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The dark side of server side rendering part 1

Server side rendering is becoming more popular and widespread. In theory, according to the Angular documentation, we run a command, pay attention to a few things, and it’s done – it turns out that it’s not so simple and easy in practice. In this article, I will try to look into zones and problems that some of you may encounter. The solution isn’t so trivial moreover finding the answer on the Internet may sometimes even be impossible. 

In the first part, we will look at the problem of the window object at the stage of the building, we will be interested in guards and blocking access to the application on the server side, for example in case of lack of information about the authorization. In the next part, we will take a look at the initial state problems, we will find out how to get rid of double loaded animations, we will learn how to pass information between client and server applications and how to deal with CSS controlled from the code level e.g. by media query and we will take a look at the request object. Let’s go!

“After all, I have a window mockup, why doesn’t it work”. – problems at the stage of application building.

As it is commonly known we don’t have a browser on the server side so we don’t have a window object for example – obvious, but not always. Sometimes problems with libraries occur, which can’t be solved by window mockups such as Hammer.js or animate-css-grid.

For Example:

A simple hammer configuration service:

So what can go wrong, after all, there is no window object here. We run the application build, and the console says:

The first thought – there is no window object, I forgot to mock it up. Check our server.ts – everything is in place, domino effectively fixes our window. It’s hard to find solutions on google, which don’t require interference with webpack or even the source code of the library. However, it can be fixed:

This solution allows loading required libraries on demand. We check whether our window is available in the code and then we load the library. It seems simple, but it can cause problems. I also invite you to read the article, which describes how you can use this solution to lazy load components and what use does the comment above has.

“How do I know that I’m authorized” – server-side guards and excluding paths from SSR:

Another problem you may run into is excluding a path from needing SSR. For example – a part of the application requires authorization, it can’t be done on the server side. We need a browser object in our component e.g. storage. There are several solutions to this problem, but in my opinion, none of them give 100% satisfactory results.

The first approach is to use our server and in case of references to specific paths simply return index.html e.g:

In my case, this idea didn’t work at all, mainly because all paths in the index.html file have to be absolute, so it requires path modification in this file or experimenting with rendering.

The second approach is to expose two applications – one served by SSR and the other one served in the traditional way, as a result, the traffic is being managed rightly. This idea is also very average, if not bad.

If you decide to use any of the solutions above, you need to take into account one more problem – what if there is a requirement for routing translation? Then, you’d have to do a proper redirection for each path, multiplied by the number of supported translations, which discredits both ideas even more.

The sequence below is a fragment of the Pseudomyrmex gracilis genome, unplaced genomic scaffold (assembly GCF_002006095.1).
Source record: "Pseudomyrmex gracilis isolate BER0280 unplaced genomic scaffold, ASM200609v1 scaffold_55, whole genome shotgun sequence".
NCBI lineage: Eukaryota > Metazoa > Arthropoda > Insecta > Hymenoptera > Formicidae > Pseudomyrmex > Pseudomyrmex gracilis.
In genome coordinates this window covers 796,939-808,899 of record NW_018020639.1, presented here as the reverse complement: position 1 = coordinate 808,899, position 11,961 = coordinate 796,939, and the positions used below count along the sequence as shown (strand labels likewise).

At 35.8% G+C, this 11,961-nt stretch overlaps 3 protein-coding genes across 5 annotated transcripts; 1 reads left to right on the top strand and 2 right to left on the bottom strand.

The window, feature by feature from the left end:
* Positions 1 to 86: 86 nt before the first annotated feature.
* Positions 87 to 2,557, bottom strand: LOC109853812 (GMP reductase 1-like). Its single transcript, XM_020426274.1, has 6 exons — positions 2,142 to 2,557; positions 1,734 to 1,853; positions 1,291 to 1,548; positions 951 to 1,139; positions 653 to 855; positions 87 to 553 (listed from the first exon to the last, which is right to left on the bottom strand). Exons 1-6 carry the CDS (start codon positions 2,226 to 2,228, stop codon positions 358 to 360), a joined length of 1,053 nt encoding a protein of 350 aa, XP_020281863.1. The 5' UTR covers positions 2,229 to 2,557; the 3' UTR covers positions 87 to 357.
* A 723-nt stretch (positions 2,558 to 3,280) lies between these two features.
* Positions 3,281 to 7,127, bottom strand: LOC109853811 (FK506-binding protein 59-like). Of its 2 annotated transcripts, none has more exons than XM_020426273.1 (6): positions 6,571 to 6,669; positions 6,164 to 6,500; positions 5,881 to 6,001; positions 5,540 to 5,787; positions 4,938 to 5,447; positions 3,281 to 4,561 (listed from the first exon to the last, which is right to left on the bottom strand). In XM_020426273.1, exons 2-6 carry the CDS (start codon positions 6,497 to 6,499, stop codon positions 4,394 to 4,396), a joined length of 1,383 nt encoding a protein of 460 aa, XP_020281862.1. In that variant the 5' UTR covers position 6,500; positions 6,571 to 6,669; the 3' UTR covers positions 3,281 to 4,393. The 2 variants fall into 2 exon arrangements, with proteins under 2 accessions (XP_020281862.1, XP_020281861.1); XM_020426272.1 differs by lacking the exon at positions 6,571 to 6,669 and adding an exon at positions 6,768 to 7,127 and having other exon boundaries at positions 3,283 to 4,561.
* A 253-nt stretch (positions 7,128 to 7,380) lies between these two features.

Not ideal, but in my opinion, the simplest and probably the least invasive way is the following one. It also has one major disadvantage, which I will mention later. But back to the point – why not redirect the user to a temporary page which will redirect us to the right place after rendering the application? For Example:

1. We create a temporary page/component that the user will see. It will be a SsrRedirectComponent:

2. Next, let’s create a guard that will only work on the server-side and will redirect us to a properly defined path:

App.-routing.module

3. The guard above will redirect the server-side version of our application to our temporary component, however, it will not change the routing, so that when the application loads in the browser, the user will not stay on our temporary page but will be redirected to the landing page.

We can display at least the loader on our temporary component and the user will not realize that he/she finds himself/herself in a kind of a waiting room, especially because he/she will see the destination address in the address bar of the browser, and in the meantime, the application will do its job and either let us in or redirect us to the login page or display the appropriate popup. Well, it will display it or it won’t display it, but we will talk about it in the second part of this article.

Summary

Let’s summarize what we found out today. Firstly – how to deal with the problem of missing objects in third-party libraries at the stage of building the application without interfering in their code. Secondly, we learned how to easily exclude paths from Server Side Rendering or how to deal with authorization. What next? I invite you to read the next article soon.

About the author

Kamil Puczka

Kamil is avoiding CSS, a full-stack developer who is in his element in the world of Microsoft and .NET. He is involved in the architecture of applications rather than the visual part. Working with Angular since its beginning. In his free time he’s a death metal guitarist and a heavy sound fan.

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